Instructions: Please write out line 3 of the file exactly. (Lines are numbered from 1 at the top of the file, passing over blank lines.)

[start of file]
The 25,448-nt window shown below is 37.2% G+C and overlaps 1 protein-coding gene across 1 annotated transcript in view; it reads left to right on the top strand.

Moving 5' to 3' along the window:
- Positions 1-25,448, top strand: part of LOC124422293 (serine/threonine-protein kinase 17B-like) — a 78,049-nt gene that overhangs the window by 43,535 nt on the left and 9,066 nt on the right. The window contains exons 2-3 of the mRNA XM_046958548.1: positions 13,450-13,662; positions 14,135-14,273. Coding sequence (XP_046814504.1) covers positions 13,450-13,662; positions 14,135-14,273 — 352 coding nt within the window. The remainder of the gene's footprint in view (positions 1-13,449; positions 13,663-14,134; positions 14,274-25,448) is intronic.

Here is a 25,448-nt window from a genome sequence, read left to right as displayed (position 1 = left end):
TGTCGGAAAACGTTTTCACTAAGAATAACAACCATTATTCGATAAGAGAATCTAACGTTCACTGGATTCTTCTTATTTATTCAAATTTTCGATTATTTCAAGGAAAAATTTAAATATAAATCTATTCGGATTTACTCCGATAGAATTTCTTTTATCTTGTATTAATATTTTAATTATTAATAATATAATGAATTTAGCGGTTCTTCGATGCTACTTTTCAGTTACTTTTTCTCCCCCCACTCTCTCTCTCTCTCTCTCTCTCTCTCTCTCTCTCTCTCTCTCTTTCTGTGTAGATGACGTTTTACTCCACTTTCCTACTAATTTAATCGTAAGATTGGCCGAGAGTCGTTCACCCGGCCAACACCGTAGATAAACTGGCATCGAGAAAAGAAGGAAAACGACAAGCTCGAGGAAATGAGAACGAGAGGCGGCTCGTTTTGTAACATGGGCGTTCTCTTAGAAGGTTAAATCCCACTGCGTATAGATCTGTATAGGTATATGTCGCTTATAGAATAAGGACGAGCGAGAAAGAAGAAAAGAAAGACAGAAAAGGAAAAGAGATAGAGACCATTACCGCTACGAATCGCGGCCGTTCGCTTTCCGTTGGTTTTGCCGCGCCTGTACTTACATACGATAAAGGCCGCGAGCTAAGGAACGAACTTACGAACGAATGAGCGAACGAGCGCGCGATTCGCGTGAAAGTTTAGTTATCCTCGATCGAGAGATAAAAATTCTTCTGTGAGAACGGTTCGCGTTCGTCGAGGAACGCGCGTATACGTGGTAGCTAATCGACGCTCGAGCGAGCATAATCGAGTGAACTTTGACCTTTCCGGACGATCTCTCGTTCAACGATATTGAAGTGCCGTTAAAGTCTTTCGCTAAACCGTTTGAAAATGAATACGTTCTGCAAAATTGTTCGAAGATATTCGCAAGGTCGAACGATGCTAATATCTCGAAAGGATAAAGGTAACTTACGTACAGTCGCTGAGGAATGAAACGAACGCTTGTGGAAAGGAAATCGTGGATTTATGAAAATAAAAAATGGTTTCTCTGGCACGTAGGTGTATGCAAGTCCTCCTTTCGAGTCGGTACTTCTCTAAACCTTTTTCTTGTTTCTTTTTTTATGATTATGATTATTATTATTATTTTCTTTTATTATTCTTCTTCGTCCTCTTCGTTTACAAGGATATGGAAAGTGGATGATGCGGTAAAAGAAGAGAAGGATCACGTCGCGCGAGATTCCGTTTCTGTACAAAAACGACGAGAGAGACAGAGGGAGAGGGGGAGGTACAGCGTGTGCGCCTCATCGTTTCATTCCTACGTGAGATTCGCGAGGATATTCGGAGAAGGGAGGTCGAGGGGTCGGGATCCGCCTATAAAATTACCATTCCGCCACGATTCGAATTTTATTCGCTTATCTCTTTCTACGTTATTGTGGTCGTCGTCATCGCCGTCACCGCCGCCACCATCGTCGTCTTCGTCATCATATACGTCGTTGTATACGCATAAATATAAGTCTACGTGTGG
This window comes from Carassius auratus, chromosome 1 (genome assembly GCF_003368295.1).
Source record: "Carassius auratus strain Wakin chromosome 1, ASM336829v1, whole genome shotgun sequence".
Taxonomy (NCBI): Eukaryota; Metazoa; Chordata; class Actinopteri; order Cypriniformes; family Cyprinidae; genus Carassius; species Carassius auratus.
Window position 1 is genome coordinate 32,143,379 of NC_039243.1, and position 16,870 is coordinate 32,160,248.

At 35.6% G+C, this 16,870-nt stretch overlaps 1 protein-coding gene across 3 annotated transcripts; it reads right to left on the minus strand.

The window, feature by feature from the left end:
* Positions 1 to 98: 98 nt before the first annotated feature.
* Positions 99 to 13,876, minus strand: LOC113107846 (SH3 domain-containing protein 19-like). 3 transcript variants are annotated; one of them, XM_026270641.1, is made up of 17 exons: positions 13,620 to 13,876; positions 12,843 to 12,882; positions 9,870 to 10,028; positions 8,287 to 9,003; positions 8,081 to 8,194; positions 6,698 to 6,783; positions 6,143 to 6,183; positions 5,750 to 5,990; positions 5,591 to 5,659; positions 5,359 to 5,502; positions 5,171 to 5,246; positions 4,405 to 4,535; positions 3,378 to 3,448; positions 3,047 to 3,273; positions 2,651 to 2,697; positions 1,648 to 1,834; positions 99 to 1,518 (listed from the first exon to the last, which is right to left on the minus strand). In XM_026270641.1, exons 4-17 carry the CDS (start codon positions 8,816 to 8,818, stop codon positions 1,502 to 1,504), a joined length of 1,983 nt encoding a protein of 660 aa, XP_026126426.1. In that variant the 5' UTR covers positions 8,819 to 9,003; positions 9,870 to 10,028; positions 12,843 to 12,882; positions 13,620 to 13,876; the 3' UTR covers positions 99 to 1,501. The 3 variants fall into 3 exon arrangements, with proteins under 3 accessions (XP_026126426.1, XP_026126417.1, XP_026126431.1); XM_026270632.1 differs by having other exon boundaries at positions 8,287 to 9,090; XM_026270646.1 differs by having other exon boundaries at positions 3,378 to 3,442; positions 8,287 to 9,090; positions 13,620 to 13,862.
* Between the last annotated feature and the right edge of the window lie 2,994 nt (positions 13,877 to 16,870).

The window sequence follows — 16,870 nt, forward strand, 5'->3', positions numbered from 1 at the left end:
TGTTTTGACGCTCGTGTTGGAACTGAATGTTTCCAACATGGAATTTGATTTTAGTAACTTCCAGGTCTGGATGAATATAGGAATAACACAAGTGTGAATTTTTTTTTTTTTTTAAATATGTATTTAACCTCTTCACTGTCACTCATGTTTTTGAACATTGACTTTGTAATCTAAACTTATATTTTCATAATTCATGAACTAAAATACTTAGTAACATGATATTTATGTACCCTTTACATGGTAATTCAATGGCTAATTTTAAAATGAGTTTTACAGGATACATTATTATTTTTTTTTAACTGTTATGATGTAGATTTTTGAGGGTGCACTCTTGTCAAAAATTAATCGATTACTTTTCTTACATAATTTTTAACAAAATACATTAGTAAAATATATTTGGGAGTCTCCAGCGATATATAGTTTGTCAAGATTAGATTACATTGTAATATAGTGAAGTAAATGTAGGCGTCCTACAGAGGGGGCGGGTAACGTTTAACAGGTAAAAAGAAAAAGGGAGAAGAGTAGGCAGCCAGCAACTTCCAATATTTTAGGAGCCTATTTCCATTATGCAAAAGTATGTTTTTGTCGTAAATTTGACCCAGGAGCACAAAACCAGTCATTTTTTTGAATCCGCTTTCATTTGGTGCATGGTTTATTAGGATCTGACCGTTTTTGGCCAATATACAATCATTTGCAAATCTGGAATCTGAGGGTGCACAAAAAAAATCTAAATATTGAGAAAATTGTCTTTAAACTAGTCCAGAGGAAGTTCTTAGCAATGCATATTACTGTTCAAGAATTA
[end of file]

- Positions 1-25,448, top strand: part of LOC124422293 (serine/threonine-protein kinase 17B-like) — a 78,049-nt gene that overhangs the window by 43,535 nt on the left and 9,066 nt on the right. The window contains exons 2-3 of the mRNA XM_046958548.1: positions 13,450-13,662; positions 14,135-14,273. Coding sequence (XP_046814504.1) covers positions 13,450-13,662; positions 14,135-14,273 — 352 coding nt within the window. The remainder of the gene's footprint in view (positions 1-13,449; positions 13,663-14,134; positions 14,274-25,448) is intronic.